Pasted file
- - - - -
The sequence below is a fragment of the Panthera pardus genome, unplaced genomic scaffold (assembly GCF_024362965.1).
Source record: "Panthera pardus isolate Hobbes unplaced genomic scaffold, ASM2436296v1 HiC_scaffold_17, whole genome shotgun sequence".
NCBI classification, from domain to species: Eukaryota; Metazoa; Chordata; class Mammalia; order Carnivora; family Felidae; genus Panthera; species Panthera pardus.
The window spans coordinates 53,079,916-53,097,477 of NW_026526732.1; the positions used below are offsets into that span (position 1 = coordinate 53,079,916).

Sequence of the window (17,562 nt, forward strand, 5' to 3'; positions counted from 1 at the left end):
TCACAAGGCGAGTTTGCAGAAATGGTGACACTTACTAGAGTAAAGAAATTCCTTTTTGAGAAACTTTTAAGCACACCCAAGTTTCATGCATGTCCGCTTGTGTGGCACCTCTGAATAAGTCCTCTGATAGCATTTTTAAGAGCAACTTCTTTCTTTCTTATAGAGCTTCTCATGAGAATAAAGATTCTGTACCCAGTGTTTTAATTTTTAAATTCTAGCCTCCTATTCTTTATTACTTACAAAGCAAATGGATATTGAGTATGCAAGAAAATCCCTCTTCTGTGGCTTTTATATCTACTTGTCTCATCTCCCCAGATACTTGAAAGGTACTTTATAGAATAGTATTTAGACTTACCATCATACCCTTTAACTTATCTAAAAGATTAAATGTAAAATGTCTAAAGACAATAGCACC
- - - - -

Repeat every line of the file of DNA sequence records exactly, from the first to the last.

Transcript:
The sequence below is a fragment of the Panthera pardus genome, unplaced genomic scaffold (assembly GCF_024362965.1).
Source record: "Panthera pardus isolate Hobbes unplaced genomic scaffold, ASM2436296v1 HiC_scaffold_17, whole genome shotgun sequence".
NCBI classification, from domain to species: Eukaryota; Metazoa; Chordata; class Mammalia; order Carnivora; family Felidae; genus Panthera; species Panthera pardus.
The window spans coordinates 53,079,916-53,097,477 of NW_026526732.1; the positions used below are offsets into that span (position 1 = coordinate 53,079,916).

Sequence of the window (17,562 nt, forward strand, 5' to 3'; positions counted from 1 at the left end):
TCACAAGGCGAGTTTGCAGAAATGGTGACACTTACTAGAGTAAAGAAATTCCTTTTTGAGAAACTTTTAAGCACACCCAAGTTTCATGCATGTCCGCTTGTGTGGCACCTCTGAATAAGTCCTCTGATAGCATTTTTAAGAGCAACTTCTTTCTTTCTTATAGAGCTTCTCATGAGAATAAAGATTCTGTACCCAGTGTTTTAATTTTTAAATTCTAGCCTCCTATTCTTTATTACTTACAAAGCAAATGGATATTGAGTATGCAAGAAAATCCCTCTTCTGTGGCTTTTATATCTACTTGTCTCATCTCCCCAGATACTTGAAAGGTACTTTATAGAATAGTATTTAGACTTACCATCATACCCTTTAACTTATCTAAAAGATTAAATGTAAAATGTCTAAAGACAATAGCACC